In education things are just as grim. Schools and universities were completely shut down; the school buildings were used as holding centres. Many of the kids who were going to school have now started working and they will be lost to the school system for good. We spoke to NGO workers who told us that a whole generation of young kids are now lost completely to the education system. On the economy, the World Bank estimates that the impact on the three most badly affected countries, Liberia, Sierra Leone and Guinea, will be US$1.6 billion in forgone economic growth in 2015.

We are making some progress. Most of the progress is a consequence not just of the treatment that is being provided but of the huge public health that is happening. We have workers and volunteers educating people about transmission, identifying new cases, tracing contacts and restricting the spread of the disease.

One of the challenges is that it is a disease spread through love, through human contact. People most at risk are the parents or siblings looking after somebody dying from this disease. The instinct is to reach out, to care for, to console—indeed, to clean—somebody who is vomiting or suffering from severe symptoms of this. It is very hard to resist. Imagine having a loved one who is sick or ill and not being able to engage in any physical contact with that person. That is why it is such a challenging disease.

The impact on those people who do survive is also traumatic. When you consider that half the people who are infected will survive, many of them will return to their communities—but they are often shunned. There is the sense that they might infect others. It is a sad irony, because they are people who are now immune from the disease and could be used to help combat the spread of the illness. It is a cruel double blow. Now we are seeing signs of post-traumatic stress disorder on survivors, carers and health workers.

It was really great to see the many Australians in the field who are making a contribution to the fight against Ebola. We have Australians working at every level. Some of them head global organisations, like the World Health Organisation and UNICEF. They are leading the charge working with NGOs. Many of them are on the front-line themselves—doctors, nurses and logisticians—and are providing health care in very high-risk settings. It was really inspiring to see the work they are doing.

It must be said that the Australian government is not flavour of the month in West Africa at the moment. I was shocked at how many people noticed some of the things that our government had done or had not done. The thing that raised the ire of most people was Australia’s unilateral decision to impose travel restrictions that do nothing to protect people from Ebola. They do not improve people’s safety. They do not contain the spread of the disease. All they do is spread fear and information about the disease. I remember speaking to an aid worker who was really frustrated by the announcement around travel restrictions. He told me it was the first time after 20 years of aid work that he had not felt welcome returning home from a mission.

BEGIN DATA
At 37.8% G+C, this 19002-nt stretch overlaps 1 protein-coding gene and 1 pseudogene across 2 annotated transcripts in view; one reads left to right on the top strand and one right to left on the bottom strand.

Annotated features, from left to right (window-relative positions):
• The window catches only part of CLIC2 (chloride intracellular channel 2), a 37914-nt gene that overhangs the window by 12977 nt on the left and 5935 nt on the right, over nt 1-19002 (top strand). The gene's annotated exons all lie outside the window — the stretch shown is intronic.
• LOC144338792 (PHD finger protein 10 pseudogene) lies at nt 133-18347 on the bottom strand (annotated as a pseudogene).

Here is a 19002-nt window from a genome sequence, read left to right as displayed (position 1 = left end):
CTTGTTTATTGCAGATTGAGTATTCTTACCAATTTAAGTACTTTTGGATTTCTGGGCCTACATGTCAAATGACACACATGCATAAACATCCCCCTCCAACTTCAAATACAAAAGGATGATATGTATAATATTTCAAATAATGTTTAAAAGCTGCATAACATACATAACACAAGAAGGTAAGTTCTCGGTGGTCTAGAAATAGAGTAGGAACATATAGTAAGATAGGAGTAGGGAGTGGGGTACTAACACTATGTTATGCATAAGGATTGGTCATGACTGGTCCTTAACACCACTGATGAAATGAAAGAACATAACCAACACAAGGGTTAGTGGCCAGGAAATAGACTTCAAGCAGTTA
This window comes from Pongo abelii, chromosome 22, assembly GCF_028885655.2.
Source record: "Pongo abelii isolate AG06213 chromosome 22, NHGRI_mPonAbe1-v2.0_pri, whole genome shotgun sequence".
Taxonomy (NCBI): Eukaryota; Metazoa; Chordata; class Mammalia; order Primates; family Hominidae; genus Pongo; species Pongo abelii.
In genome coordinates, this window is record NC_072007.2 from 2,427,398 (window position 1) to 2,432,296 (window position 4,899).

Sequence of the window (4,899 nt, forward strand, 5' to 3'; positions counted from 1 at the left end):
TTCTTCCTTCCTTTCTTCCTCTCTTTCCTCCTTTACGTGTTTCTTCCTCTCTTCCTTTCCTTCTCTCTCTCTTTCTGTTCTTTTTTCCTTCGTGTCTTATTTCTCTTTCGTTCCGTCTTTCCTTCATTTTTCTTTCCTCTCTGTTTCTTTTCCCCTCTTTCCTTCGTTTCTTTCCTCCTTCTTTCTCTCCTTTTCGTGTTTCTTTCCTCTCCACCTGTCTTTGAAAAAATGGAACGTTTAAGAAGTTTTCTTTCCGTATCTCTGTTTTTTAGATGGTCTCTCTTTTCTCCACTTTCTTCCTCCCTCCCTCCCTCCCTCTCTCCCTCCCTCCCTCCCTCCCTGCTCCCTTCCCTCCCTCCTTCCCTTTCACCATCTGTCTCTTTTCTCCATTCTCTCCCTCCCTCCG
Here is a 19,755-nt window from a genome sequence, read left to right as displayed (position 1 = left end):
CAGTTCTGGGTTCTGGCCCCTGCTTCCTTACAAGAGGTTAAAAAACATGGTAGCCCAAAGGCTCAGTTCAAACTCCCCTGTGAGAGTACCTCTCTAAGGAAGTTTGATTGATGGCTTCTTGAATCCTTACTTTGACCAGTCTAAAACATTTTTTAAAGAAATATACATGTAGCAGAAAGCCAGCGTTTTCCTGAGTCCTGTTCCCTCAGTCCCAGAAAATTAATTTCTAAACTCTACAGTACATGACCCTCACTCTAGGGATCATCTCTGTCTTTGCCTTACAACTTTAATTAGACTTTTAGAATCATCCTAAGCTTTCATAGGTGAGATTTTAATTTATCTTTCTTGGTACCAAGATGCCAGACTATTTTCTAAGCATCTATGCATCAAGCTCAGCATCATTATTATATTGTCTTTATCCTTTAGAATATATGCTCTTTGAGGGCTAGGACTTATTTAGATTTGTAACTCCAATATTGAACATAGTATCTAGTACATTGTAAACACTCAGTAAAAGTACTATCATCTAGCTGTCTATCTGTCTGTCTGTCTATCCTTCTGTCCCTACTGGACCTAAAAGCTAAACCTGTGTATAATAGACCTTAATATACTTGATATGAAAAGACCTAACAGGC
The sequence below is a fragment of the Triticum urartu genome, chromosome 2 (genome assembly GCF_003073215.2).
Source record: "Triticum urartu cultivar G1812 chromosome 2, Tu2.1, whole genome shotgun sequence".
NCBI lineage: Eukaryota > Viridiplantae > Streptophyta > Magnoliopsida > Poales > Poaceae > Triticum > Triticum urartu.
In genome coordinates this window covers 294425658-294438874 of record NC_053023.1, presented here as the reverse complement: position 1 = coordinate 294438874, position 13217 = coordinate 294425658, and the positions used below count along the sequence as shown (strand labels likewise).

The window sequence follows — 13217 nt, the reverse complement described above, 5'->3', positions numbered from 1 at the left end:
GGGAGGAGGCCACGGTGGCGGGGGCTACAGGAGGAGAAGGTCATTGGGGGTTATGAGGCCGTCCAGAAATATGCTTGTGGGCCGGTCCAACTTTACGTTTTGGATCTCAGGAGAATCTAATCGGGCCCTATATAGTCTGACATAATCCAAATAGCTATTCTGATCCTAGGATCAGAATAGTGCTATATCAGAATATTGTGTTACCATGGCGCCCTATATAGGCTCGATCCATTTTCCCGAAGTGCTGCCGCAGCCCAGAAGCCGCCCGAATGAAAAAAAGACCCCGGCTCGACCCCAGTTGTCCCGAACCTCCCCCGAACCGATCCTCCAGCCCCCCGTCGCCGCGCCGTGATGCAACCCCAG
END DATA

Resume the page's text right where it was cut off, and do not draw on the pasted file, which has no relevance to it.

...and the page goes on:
It is true that Australia did make a small and reluctant contribution by awarding Aspen Medical the contract to staff a treatment facility. I have expressed concerns about how that contract was awarded and I was grateful to be offered a tour of the facility. I met with the operations manager, Daniel Kerr. It must be said that the work they were doing was of a high standard, that the training they were offering to their team—and I met with the training facilities there—again was of a high standard. They were doing all the right things in the lead up to opening up the training centre.

The danger is that with Ebola now almost absent from the headlines, there is a perception that things are under control and that we do not have to do any more. But there is a note of caution here. This was the first week where we have seen an increase in the number of cases for this year, with 124 new confirmed cases reported in the week to 1 February. What is most disappointing is all this is preventable.

When you see what the UK government, for example, are doing it is hard not to be impressed by their work and to feel that Australia’s reputation for responding early to disasters with significant humanitarian assistance is now being undermined. I do not know how you can fathom a cut in the aid budget when you bear witness to what is happening in West Africa. It is not a natural disaster. It is a disease fostered by poverty, through lack of water, sanitation and access to health care.

We have not been there during the crisis, but we can step up and make an impact in rebuilding the country. We need to commit more financial resources, more technical expertise and commit to long-term development and assistance. One thing we could do is support Oxfam’s call for a multi-million dollar post-Ebola Marshall plan to put the three West African countries hit by the crisis back on their feet. If we are going to do this, we have to recognise that these are people like you and me. We share a common humanity. Their lives are no less important.